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Originally published Thursday, August 23, 2012 at 3:03 PM

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'The Last Ride': Hank Williams takes back seat to young driver

A movie review of "The Last Ride," a dull but sometimes sweet tale about the last day on Earth for seminal country singer Hank Williams (Henry Thomas). Jesse James plays the hired driver unaware of just who is in the back seat of his car.

Seattle Times arts critic

Movie review 2 stars

'The Last Ride' with Henry Thomas, Jesse James, Fred Dalton Thompson, Kaley Cuoco. Directed by Harry Thomason, from a screenplay by Howie Klausner and Dub Cornett. 103 minutes. Rated PG-13 for some language, a fight and smoking. Sundance Cinemas.

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Making a dramatic, based-on-fact film about the last day on Earth for seminal country singer Hank Williams is a great idea. Williams died in 1952 — of whiskey, drugs and fast living at 29 — in the back seat of a car, on the way to a gig.

But, alas, "The Last Ride" doesn't deliver much insight into Williams or the lifestyle that killed him. And while there are some sweet moments, it's riddled with clichés about the South, masculinity and coming of age. No doubt because of licensing expenses, not one Hank Williams performance appears on the soundtrack.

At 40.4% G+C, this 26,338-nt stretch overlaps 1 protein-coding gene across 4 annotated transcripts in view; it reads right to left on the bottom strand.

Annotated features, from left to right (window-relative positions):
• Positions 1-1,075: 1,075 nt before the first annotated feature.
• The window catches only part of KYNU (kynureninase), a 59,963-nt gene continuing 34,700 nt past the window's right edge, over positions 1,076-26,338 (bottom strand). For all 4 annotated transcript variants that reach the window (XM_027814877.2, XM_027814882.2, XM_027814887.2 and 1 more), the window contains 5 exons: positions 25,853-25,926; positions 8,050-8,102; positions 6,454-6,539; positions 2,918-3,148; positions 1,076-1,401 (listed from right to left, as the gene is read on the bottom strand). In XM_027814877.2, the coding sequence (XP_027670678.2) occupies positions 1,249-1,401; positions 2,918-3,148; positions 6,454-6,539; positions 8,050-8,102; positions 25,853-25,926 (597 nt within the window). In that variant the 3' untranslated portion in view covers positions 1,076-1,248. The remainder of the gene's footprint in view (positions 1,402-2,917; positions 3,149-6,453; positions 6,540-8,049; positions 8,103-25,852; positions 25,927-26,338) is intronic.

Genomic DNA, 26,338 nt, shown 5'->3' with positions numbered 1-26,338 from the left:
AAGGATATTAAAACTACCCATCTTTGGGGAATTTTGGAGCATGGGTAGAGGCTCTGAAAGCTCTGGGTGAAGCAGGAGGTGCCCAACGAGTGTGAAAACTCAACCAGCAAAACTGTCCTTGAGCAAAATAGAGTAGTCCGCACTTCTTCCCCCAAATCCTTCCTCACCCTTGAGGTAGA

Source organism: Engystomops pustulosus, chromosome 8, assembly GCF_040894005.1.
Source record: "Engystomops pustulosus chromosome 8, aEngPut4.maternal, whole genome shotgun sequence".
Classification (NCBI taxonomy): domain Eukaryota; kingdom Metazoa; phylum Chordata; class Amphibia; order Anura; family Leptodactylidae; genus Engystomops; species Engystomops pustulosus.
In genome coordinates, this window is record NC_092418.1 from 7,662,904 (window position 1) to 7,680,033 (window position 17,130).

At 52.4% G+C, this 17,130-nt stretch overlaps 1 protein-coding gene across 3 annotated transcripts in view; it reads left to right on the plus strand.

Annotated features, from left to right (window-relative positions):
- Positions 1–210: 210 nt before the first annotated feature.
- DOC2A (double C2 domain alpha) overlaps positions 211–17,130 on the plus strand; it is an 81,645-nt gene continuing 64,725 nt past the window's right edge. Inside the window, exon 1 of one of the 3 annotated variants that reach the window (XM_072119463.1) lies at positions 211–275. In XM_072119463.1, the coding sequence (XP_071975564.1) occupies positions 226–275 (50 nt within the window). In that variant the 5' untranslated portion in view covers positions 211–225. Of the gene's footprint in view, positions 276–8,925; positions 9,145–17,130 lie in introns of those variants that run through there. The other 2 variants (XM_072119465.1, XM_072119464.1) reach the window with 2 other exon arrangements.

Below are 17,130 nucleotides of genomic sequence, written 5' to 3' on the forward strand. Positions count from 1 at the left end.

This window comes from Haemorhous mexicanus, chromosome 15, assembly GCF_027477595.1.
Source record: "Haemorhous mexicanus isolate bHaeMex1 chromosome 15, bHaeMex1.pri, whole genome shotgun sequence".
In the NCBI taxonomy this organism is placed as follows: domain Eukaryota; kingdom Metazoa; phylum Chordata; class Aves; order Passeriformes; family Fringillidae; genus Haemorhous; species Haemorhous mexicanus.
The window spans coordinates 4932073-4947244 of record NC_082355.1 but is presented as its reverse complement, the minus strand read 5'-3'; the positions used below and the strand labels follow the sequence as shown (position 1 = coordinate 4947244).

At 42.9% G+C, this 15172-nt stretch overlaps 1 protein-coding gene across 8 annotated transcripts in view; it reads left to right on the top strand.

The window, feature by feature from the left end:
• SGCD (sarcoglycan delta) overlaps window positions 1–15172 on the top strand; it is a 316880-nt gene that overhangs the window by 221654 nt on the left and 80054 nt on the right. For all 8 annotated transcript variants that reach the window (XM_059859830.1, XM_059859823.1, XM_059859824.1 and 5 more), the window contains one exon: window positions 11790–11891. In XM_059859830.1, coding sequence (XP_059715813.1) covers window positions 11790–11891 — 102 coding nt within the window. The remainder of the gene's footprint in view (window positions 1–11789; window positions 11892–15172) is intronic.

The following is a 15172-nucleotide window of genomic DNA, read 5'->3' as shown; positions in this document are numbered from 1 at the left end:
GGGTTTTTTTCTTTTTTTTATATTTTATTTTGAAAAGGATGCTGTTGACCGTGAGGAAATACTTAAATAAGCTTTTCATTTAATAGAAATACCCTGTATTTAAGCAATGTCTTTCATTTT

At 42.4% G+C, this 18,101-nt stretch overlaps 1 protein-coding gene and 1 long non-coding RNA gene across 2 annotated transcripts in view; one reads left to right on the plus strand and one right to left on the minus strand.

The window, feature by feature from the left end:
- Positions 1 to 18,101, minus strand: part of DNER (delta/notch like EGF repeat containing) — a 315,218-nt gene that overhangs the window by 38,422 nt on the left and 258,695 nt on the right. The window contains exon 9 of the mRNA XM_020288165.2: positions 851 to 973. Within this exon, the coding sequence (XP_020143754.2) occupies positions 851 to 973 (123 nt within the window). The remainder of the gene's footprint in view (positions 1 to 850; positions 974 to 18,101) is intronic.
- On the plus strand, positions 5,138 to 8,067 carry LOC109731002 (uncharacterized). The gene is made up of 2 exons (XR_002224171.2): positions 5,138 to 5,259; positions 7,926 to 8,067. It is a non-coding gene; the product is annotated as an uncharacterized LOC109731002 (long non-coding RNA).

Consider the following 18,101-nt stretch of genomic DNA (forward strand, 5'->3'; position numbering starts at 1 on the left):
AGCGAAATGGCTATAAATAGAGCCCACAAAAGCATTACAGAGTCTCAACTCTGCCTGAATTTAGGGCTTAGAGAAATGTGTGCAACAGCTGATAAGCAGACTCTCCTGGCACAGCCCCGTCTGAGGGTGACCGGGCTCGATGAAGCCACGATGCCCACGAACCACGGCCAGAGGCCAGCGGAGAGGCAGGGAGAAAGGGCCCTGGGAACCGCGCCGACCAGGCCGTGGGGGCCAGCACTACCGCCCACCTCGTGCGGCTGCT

The movie is really about the young man, Silas (Jesse James), hired to drive Williams in his '52 El Dorado. He's a timid young virgin working in a service station who has no direction or ambition and a dark family past. Over the course of their erratic drive, Williams, called "Mr. Wells" in the film and played by Henry Thomas, goads Silas into taking the kinds of chances Wells is about to die of — passing cars on the right, drinking moonshine and "honky-tonkin' " with women.

The film's amusing though rather implausible conceit is that Silas, who doesn't care for music, has no idea who the Williams character is. James, nevertheless, does a good job with expressive close-ups, conveying insights slowly dawning on him. Thomas, however, is not quite believable as a thoughtful and caring mentor. Kaley Cuoco, as the female interest, Wanda, is striking and a welcome presence in what is by and large a dull film with a flat script (by Howie Klausner, who wrote "Space Cowboys") that feels as if it were adapted from a play (it wasn't).

Paul de Barros: 206-464-3247 or pdebarros@seattletimes.com

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